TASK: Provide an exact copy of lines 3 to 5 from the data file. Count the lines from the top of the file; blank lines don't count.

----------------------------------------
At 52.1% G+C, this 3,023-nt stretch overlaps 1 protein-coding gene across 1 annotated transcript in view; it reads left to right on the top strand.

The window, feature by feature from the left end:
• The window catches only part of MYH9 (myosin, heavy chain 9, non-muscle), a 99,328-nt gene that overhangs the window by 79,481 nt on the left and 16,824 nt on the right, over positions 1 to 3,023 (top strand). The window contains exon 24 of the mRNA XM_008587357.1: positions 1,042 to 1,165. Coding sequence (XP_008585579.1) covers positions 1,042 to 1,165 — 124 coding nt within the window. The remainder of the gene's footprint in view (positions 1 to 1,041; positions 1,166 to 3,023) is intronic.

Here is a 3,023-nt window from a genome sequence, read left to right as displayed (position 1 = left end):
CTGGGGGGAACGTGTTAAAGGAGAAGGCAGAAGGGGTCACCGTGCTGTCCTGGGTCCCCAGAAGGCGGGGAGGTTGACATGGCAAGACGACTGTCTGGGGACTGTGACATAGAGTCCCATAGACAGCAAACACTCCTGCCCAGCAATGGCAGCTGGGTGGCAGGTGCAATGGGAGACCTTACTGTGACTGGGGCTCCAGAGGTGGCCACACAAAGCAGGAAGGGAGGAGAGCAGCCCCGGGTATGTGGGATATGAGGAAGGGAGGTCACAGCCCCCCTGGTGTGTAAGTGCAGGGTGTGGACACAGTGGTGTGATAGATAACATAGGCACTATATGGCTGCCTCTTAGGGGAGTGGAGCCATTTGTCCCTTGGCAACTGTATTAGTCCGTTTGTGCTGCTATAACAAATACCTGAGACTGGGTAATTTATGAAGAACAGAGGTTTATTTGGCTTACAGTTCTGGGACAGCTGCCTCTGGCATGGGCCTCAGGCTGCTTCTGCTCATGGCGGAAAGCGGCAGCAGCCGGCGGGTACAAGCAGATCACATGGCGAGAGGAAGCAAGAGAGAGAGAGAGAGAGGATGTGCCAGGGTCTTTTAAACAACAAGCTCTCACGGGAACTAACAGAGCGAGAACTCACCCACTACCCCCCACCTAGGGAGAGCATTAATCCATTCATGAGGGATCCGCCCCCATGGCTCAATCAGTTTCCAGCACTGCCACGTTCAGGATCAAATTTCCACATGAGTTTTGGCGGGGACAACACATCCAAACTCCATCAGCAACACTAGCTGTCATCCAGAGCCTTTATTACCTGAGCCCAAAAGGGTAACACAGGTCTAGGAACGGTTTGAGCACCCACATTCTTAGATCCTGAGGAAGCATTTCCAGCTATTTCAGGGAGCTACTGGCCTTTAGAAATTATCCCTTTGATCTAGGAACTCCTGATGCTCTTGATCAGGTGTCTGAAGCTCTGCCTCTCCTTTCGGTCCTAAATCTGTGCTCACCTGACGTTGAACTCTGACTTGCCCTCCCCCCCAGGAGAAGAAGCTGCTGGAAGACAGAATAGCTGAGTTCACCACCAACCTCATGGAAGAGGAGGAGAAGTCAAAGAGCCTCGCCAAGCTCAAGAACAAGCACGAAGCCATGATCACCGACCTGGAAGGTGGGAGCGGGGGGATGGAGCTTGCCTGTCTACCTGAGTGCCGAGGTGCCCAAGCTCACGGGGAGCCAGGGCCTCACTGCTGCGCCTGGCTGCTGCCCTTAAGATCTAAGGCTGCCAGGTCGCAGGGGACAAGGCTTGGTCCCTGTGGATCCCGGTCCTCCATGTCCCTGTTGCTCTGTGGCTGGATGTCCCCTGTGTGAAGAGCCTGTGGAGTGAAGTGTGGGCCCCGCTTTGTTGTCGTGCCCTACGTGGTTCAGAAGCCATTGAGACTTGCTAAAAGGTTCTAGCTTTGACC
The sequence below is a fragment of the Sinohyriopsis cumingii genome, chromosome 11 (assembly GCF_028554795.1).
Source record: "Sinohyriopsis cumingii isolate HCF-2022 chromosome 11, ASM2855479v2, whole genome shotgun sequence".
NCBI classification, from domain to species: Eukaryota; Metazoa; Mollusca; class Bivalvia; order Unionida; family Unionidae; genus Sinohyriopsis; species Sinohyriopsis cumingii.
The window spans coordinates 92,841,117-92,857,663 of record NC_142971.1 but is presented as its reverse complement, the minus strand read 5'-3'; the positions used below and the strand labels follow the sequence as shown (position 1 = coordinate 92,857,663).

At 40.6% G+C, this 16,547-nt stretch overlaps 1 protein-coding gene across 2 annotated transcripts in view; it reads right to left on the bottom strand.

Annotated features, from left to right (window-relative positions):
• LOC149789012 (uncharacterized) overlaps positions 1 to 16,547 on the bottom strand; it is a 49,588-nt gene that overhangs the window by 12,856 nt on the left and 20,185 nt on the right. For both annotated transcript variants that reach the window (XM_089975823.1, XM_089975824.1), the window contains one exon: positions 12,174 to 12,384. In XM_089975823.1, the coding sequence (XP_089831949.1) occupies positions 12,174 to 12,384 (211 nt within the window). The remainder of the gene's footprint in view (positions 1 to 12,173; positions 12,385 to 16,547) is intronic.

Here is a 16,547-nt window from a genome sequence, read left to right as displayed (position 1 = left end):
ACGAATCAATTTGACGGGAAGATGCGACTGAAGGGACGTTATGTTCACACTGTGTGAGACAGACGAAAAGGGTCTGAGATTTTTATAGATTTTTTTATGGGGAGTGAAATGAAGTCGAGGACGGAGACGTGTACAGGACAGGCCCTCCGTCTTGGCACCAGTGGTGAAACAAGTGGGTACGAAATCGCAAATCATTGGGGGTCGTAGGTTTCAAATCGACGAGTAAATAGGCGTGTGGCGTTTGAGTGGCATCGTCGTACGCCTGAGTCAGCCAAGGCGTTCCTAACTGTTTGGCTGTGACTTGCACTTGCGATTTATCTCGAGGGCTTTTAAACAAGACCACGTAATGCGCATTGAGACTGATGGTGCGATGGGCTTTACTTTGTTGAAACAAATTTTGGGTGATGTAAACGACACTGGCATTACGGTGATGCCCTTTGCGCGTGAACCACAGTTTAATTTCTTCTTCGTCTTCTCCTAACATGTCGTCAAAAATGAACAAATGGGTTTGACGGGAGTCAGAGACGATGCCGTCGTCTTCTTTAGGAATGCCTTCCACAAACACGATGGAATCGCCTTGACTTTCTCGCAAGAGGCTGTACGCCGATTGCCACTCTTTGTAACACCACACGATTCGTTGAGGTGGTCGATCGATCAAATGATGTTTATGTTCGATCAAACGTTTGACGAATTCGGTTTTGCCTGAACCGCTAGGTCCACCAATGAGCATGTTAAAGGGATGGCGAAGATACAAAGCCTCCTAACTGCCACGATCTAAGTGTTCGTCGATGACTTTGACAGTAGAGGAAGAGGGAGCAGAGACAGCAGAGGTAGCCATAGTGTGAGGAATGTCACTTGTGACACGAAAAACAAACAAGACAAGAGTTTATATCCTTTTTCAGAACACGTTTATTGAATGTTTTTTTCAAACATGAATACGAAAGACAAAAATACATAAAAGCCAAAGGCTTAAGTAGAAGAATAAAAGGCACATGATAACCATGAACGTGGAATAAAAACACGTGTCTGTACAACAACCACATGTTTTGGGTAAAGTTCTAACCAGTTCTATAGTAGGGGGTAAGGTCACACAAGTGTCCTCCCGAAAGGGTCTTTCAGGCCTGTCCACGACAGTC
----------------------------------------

• The window catches only part of MYH9 (myosin, heavy chain 9, non-muscle), a 99,328-nt gene that overhangs the window by 79,481 nt on the left and 16,824 nt on the right, over positions 1 to 3,023 (top strand). The window contains exon 24 of the mRNA XM_008587357.1: positions 1,042 to 1,165. Coding sequence (XP_008585579.1) covers positions 1,042 to 1,165 — 124 coding nt within the window. The remainder of the gene's footprint in view (positions 1 to 1,041; positions 1,166 to 3,023) is intronic.

Here is a 3,023-nt window from a genome sequence, read left to right as displayed (position 1 = left end):
CTGGGGGGAACGTGTTAAAGGAGAAGGCAGAAGGGGTCACCGTGCTGTCCTGGGTCCCCAGAAGGCGGGGAGGTTGACATGGCAAGACGACTGTCTGGGGACTGTGACATAGAGTCCCATAGACAGCAAACACTCCTGCCCAGCAATGGCAGCTGGGTGGCAGGTGCAATGGGAGACCTTACTGTGACTGGGGCTCCAGAGGTGGCCACACAAAGCAGGAAGGGAGGAGAGCAGCCCCGGGTATGTGGGATATGAGGAAGGGAGGTCACAGCCCCCCTGGTGTGTAAGTGCAGGGTGTGGACACAGTGGTGTGATAGATAACATAGGCACTATATGGCTGCCTCTTAGGGGAGTGGAGCCATTTGTCCCTTGGCAACTGTATTAGTCCGTTTGTGCTGCTATAACAAATACCTGAGACTGGGTAATTTATGAAGAACAGAGGTTTATTTGGCTTACAGTTCTGGGACAGCTGCCTCTGGCATGGGCCTCAGGCTGCTTCTGCTCATGGCGGAAAGCGGCAGCAGCCGGCGGGTACAAGCAGATCACATGGCGAGAGGAAGCAAGAGAGAGAGAGAGAGAGGATGTGCCAGGGTCTTTTAAACAACAAGCTCTCACGGGAACTAACAGAGCGAGAACTCACCCACTACCCCCCACCTAGGGAGAGCATTAATCCATTCATGAGGGATCCGCCCCCATGGCTCAATCAGTTTCCAGCACTGCCACGTTCAGGATCAAATTTCCACATGAGTTTTGGCGGGGACAACACATCCAAACTCCATCAGCAACACTAGCTGTCATCCAGAGCCTTTATTACCTGAGCCCAAAAGGGTAACACAGGTCTAGGAACGGTTTGAGCACCCACATTCTTAGATCCTGAGGAAGCATTTCCAGCTATTTCAGGGAGCTACTGGCCTTTAGAAATTATCCCTTTGATCTAGGAACTCCTGATGCTCTTGATCAGGTGTCTGAAGCTCTGCCTCTCCTTTCGGTCCTAAATCTGTGCTCACCTGACGTTGAACTCTGACTTGCCCTCCCCCCCAGGAGAAGAAGCTGCTGGAAGACAGAATAGCTGAGTTCACCACCAACCTCATGGAAGAGGAGGAGAAGTCAAAGAGCCTCGCCAAGCTCAAGAACAAGCACGAAGCCATGATCACCGACCTGGAAGGTGGGAGCGGGGGGATGGAGCTTGCCTGTCTACCTGAGTGCCGAGGTGCCCAAGCTCACGGGGAGCCAGGGCCTCACTGCTGCGCCTGGCTGCTGCCCTTAAGATCTAAGGCTGCCAGGTCGCAGGGGACAAGGCTTGGTCCCTGTGGATCCCGGTCCTCCATGTCCCTGTTGCTCTGTGGCTGGATGTCCCCTGTGTGAAGAGCCTGTGGAGTGAAGTGTGGGCCCCGCTTTGTTGTCGTGCCCTACGTGGTTCAGAAGCCATTGAGACTTGCTAAAAGGTTCTAGCTTTGACC